Given that massage therapy focuses on soft tissue, what impact could it have on the ribs? Read on for the finer details that will make the connection.
Jaw clenching can take its toll. Headaches, jaw pain and ringing in the ears are some of the side effects of jaw clenching. TMJ dysfunction is another common outcome of over working facial muscles. Bruxism is often treated by dentists with tooth guards to prevent worn and broken teeth from long-term grinding.
Take a moment to consider your clenching habits. If you’re like most people, you’re not even aware that you have been clenching your jaw, shoulders, fists and hips. Many of our physical discomforts can be traced back to the body parts we hold in a state of tension. Below is a brief primer on how to trace from symptoms to muscles chronically tightened.
The sciatic nerve is the longest and thickest nerve in the body. It leaves the spinal cord between the lumbar vertebrae. Herniated and degenerative discs can put pressure on the sciatic nerve. Travelling through muscles, particularly the piriformis, can put the sciatic nerve at risk for compression. Sciatica is characterized by signs and symptoms such as pain, numbness and tingling in the low back, buttock and down back of the leg. Massage therapy can address short, tight muscles that contribute to sciatic pain. Early intervention is key to managing uncomfortable symptoms.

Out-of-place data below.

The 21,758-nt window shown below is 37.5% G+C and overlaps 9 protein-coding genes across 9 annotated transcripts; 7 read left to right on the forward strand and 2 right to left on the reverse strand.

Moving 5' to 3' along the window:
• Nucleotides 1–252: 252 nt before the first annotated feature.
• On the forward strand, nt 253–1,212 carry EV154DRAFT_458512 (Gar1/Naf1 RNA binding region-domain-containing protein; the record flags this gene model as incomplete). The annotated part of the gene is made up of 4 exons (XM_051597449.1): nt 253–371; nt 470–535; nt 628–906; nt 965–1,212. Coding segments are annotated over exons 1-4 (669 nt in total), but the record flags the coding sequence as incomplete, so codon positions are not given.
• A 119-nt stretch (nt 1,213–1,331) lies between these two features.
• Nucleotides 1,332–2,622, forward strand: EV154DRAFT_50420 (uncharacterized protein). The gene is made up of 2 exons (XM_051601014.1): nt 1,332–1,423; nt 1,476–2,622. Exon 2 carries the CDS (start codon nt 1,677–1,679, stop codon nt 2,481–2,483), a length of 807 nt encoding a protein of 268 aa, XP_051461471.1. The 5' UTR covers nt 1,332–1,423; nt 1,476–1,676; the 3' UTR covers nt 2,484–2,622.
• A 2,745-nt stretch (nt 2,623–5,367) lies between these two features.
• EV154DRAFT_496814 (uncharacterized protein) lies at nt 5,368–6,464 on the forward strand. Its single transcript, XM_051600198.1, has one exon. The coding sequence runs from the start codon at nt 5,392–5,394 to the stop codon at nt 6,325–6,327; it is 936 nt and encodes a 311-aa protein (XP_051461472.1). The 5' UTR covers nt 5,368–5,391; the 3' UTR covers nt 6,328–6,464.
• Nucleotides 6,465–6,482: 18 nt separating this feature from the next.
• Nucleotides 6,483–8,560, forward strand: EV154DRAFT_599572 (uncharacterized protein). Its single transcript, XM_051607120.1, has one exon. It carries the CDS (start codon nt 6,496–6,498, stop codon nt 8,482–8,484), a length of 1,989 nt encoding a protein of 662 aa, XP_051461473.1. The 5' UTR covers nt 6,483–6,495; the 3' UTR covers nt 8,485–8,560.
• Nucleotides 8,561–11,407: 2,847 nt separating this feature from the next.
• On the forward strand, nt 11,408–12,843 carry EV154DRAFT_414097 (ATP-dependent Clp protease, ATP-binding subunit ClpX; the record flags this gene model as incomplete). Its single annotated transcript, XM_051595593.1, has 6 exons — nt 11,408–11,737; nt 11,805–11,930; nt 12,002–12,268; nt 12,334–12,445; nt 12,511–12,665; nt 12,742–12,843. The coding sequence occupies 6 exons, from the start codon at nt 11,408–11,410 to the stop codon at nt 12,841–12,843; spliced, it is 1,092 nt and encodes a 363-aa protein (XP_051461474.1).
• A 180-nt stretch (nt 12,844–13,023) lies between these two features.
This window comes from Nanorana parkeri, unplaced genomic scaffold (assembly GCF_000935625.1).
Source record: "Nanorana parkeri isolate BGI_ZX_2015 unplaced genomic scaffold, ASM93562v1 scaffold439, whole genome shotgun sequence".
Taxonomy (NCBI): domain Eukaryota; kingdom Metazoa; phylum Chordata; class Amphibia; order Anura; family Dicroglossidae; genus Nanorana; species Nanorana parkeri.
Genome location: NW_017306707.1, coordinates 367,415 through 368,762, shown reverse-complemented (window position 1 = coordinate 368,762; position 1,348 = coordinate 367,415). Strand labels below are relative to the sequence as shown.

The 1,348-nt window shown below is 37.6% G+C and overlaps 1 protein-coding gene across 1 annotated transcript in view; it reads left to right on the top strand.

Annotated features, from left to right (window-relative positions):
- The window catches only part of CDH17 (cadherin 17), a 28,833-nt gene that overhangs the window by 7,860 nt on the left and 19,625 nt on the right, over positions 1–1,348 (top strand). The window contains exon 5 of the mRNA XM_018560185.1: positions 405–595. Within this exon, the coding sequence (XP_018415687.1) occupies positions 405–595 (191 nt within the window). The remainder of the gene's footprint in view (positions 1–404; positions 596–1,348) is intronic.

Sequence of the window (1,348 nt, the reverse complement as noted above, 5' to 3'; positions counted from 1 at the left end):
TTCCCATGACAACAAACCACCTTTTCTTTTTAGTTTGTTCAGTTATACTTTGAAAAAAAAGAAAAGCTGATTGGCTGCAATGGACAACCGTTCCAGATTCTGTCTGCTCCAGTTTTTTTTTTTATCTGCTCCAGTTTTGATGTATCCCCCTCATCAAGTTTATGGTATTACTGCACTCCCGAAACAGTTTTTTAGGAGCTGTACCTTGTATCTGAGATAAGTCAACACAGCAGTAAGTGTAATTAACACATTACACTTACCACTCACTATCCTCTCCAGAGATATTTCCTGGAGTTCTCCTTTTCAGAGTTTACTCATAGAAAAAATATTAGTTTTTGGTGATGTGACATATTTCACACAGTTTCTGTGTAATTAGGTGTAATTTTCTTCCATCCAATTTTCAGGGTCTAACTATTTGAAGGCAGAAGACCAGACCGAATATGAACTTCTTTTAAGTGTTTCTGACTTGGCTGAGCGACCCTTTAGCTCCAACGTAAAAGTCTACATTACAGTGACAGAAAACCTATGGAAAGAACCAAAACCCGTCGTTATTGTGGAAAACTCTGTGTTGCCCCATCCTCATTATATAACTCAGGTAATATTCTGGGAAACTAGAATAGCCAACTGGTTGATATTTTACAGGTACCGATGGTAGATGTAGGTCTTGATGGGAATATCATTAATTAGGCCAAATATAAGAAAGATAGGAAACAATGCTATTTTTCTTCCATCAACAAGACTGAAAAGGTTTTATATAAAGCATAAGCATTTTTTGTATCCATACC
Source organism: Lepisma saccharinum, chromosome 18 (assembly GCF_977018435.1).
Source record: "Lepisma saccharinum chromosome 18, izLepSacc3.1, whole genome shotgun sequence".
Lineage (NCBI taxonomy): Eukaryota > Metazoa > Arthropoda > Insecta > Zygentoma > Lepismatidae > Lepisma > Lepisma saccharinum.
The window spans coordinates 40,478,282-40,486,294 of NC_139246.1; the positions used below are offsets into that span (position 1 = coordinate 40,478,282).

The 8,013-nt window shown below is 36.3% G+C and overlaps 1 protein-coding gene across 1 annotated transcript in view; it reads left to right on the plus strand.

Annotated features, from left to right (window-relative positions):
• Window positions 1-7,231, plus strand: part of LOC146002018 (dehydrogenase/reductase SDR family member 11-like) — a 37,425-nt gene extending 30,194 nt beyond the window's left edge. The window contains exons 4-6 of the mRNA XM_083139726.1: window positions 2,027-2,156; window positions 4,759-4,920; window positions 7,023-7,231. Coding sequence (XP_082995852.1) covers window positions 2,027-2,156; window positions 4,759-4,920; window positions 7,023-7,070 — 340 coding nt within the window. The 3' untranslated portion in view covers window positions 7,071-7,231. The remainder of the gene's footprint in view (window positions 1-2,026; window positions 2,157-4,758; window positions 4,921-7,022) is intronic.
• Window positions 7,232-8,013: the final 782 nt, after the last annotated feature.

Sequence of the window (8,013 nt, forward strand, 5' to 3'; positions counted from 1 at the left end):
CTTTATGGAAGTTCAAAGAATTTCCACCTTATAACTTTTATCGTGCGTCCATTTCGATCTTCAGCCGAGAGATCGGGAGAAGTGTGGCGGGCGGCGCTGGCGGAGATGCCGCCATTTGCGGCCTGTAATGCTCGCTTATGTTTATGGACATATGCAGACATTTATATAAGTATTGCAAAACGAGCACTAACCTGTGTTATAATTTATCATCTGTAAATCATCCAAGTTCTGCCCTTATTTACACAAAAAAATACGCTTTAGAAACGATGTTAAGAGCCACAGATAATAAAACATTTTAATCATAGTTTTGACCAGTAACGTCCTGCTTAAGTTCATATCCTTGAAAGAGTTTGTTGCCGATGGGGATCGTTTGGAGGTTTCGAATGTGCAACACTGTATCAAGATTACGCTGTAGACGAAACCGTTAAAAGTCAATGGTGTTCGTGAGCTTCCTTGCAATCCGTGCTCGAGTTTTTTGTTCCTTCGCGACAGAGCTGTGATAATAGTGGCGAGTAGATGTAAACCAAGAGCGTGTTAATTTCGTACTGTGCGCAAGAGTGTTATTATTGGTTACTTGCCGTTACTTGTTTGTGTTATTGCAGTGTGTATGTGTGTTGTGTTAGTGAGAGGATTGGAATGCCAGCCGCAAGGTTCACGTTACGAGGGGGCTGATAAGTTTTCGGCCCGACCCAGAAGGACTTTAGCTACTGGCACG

How many muscles does it take to cough? If you have ever had a sore belly, ribs, neck and shoulders from a cough that won’t go away, you know the answer: A lot, more than you would have guessed. Feeling like you had an intense workout during cold season makes you part of an under recognized group of cough-due-to-cold athletes. Muscle strain from a persistent cough will recover once the coughing ends. In the meantime, the sore muscles can be treated like any muscle injury. Cold packs, rest and some gentle massage can help the muscles recover quickly and fully. Every bit of self care helps during cold season!